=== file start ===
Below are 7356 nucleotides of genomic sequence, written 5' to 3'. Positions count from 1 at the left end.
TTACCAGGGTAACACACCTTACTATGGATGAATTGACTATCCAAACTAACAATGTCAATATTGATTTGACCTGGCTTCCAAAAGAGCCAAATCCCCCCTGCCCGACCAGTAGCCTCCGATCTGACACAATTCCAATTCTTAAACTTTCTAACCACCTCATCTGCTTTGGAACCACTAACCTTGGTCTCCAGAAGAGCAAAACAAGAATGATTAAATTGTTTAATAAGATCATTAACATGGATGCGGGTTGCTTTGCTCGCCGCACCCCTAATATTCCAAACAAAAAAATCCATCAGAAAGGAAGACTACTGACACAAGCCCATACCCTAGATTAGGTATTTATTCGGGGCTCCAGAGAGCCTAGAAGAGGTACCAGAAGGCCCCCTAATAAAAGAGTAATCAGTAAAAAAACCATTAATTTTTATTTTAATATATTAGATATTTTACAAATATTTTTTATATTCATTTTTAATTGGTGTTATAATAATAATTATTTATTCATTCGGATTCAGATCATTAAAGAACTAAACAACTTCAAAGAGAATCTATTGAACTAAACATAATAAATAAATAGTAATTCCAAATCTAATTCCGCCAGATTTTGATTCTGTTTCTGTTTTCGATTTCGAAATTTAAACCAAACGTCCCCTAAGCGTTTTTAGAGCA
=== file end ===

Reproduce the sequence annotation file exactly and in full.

Below are 7356 nucleotides of genomic sequence, written 5' to 3'. Positions count from 1 at the left end.
TTACCAGGGTAACACACCTTACTATGGATGAATTGACTATCCAAACTAACAATGTCAATATTGATTTGACCTGGCTTCCAAAAGAGCCAAATCCCCCCTGCCCGACCAGTAGCCTCCGATCTGACACAATTCCAATTCTTAAACTTTCTAACCACCTCATCTGCTTTGGAACCACTAACCTTGGTCTCCAGAAGAGCAAAACAAGAATGATTAAATTGTTTAATAAGATCATTAACATGGATGCGGGTTGCTTTGCTCGCCGCACCCCTAATATTCCAAACAAAAAAATCCATCAGAAAGGAAGACTACTGACACAAGCCCATACCCTAGATTAGGTATTTATTCGGGGCTCCAGAGAGCCTAGAAGAGGTACCAGAAGGCCCCCTAATAAAAGAGTAATCAGTAAAAAAACCATTAATTTTTATTTTAATATATTAGATATTTTACAAATATTTTTTATATTCATTTTTAATTGGTGTTATAATAATAATTATTTATTCATTCGGATTCAGATCATTAAAGAACTAAACAACTTCAAAGAGAATCTATTGAACTAAACATAATAAATAAATAGTAATTCCAAATCTAATTCCGCCAGATTTTGATTCTGTTTCTGTTTTCGATTTCGAAATTTAAACCAAACGTCCCCTAAGCGTTTTTAGAGCA